Ukraine fears atrocities in Bucha are just the 'tip of the iceberg'

Ukraine fears that the scenes in Bucha which have horrified the world may just be ‘the tip of the iceberg’.

President Volodymyr Zelensky, who is set to address the United Nations later today, fears that other settlements have faced even worse treatment from Vladimir Putin’s forces.

He named the town of Borodyanka as one where ‘the number of casualties’ may be ‘much higher’.

It comes after global outrage at images from Bucha, showing civilian bodies littering the streets. Many victims had their hands bound behind their backs, suggesting they had been executed.

There are widespread accusations of war crimes and rape of Ukrainian women and girls by Russian soldiers.

But now there is growing unease about what else may be uncovered in newly liberated areas following Russia’s partial retreat from some parts of Ukraine.

President Zelensky, who has visited Bucha, said: ‘This is only one town. One of many Ukrainian communities which the Russian forces managed to capture.’

Referring to a town 16 miles west of Bucha, he continued: ‘Now, there is information that in Borodyanka and some other liberated Ukrainian towns, the number of casualties of the occupiers may be even much higher.’

Ukrainian foreign affairs minister Dmytro Kuleba is also warning that Russian forces have committed worse horrors than those witnessed in Bucha, with others raising concerns about Brovary.

Speaking at a joint press conference in Warsaw, Poland, alongside Foreign Secretary Liz Truss, Mr Kuleba said: ‘What you have seen, the horrors that we have seen in Bucha are just the tip of the iceberg of all the crimes that have been committed by the Russian army in the territory of Ukraine so far.

‘And I can tell you without exaggeration but with great sorrow that the situation in Mariupol is much worse, compared to what we have seen in Bucha and other cities, towns and villages nearby Kyiv.’

President Zelensky also accused Russia of genocide as pictures of a mass grave in Bucha shocked international observers.

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Yet Russia continues to insist that allegations of atrocities have been fabricated by Ukraine.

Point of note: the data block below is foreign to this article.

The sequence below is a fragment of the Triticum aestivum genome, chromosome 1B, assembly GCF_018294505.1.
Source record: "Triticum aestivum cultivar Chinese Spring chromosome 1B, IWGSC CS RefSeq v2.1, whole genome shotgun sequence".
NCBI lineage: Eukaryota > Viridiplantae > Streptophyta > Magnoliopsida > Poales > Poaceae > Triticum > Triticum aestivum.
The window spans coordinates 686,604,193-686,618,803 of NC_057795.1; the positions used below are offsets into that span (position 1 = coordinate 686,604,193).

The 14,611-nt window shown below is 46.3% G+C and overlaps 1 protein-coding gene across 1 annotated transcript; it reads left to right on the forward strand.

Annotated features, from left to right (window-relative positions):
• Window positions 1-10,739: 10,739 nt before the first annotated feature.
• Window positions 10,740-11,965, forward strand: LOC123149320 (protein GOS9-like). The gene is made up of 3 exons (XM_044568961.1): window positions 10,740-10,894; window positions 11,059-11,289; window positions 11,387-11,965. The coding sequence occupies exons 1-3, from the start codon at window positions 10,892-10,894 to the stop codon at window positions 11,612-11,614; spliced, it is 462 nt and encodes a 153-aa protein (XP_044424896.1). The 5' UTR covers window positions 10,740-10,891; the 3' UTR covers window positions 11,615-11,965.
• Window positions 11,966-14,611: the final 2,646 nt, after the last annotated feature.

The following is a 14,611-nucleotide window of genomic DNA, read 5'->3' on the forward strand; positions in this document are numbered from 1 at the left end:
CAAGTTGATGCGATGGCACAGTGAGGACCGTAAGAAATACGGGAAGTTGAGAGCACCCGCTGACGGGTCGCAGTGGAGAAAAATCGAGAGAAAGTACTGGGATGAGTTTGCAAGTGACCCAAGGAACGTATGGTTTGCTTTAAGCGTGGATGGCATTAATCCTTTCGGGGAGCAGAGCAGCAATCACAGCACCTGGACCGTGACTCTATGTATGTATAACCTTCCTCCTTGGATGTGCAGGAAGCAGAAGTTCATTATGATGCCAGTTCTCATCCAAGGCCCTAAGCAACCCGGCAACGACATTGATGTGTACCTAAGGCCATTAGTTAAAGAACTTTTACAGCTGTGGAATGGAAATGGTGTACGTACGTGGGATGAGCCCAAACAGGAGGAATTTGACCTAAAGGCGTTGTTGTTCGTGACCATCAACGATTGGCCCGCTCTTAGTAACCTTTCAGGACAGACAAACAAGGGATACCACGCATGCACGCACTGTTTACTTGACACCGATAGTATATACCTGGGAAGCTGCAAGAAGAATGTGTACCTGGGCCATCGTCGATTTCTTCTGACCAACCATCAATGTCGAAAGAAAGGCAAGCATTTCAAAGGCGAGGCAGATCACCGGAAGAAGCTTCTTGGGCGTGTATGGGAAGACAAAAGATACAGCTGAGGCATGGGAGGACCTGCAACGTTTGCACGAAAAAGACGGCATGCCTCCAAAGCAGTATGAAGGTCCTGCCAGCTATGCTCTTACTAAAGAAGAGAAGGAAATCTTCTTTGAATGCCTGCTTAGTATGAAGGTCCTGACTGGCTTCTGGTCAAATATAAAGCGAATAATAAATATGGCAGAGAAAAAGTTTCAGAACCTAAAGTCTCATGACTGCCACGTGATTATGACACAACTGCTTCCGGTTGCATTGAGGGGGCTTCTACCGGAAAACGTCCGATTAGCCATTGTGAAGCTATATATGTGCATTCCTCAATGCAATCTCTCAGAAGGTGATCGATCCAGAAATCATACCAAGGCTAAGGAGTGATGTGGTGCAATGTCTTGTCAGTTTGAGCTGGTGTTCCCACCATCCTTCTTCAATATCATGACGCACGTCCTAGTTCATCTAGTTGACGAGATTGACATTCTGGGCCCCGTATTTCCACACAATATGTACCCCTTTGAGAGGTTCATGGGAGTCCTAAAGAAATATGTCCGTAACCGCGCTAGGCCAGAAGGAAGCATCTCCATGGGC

Putin’s Foreign Minister, Sergei Lavrov, dismissed the scenes from outside Kyiv as a ‘stage-managed anti-Russian provocation.’

Kremlin spokesperson Dmitry Peskov said the images contained ‘signs of video forgery and various fakes.’

Satellite images analysed by the New York Times in fact suggest dead bodies have been in the streets since long before the Russian soldiers retreated from Bucha.

Western leaders appear to have given up on believing Russian claims about the war.

The United States and Europe were planning new sanctions on Tuesday to punish Moscow over the civilian killings.

US President Joe Biden called for a war crimes trial against Putin, with the USA set to ask the UN General Assembly to suspend Russia from the Human Rights Council.

German Chancellor Olaf Scholz claimed on Monday that Putin and his supporters would ‘feel the consequences’ of events in Bucha and that Western allies would agree further sanctions against Moscow in the coming days.

Russia says the launch of its ‘special military operation’ in Ukraine on February 24 aimed to demilitarise and ‘denazify’ Ukraine.

But the war has not gone to plan and the retreat of its forces appears to have uncovered atrocities which could leave the Russian economy almost entirely isolated.

France and Germany have also promised to expel Putin’s diplomats.

Russia has suggested it will respond in kind and ‘slam shut the door on Western embassies’, according to its ex-president and deputy head of security council Dmitry Medvedev.

‘It will be cheaper for everyone. And then we will end up just looking at each other in no other way than through gunsights’, he warned.

But there are fears that further sanctions could spark a European energy crisis and an escalation of the war.

Russia-Ukraine war: Everything you need to know

Since Russia’s invasion of Ukraine began on February 24, the country has suffered widespread damages and loss of life amid a major bombing campaign.

Millions of people have fled the country, with thousands of British people opening up their homes to Ukrainian refugees.

During the course of the war, Ukraine’s President Volodymyr Zelensky has remained in Kyiv, despite the Ukrainian capital being subjected to a barrage of bombing.

Zelensky has continuously pushed for aid and support from world leaders, as well as pressing for fast-tracked NATO membership.

Meanwhile, Russia’s President Vladimir Putin has been widely condemned for his attack on Ukraine.

His actions have been met by harsh economic sanctions, bans from competing in major sporting events, and countries moving away from using Russian oil.

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